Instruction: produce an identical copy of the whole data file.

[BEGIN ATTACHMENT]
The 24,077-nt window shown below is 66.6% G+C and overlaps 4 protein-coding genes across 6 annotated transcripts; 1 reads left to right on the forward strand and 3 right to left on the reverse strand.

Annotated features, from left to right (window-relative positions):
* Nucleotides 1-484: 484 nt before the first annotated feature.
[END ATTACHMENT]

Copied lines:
The 24,077-nt window shown below is 66.6% G+C and overlaps 4 protein-coding genes across 6 annotated transcripts; 1 reads left to right on the forward strand and 3 right to left on the reverse strand.

Annotated features, from left to right (window-relative positions):
* Nucleotides 1-484: 484 nt before the first annotated feature.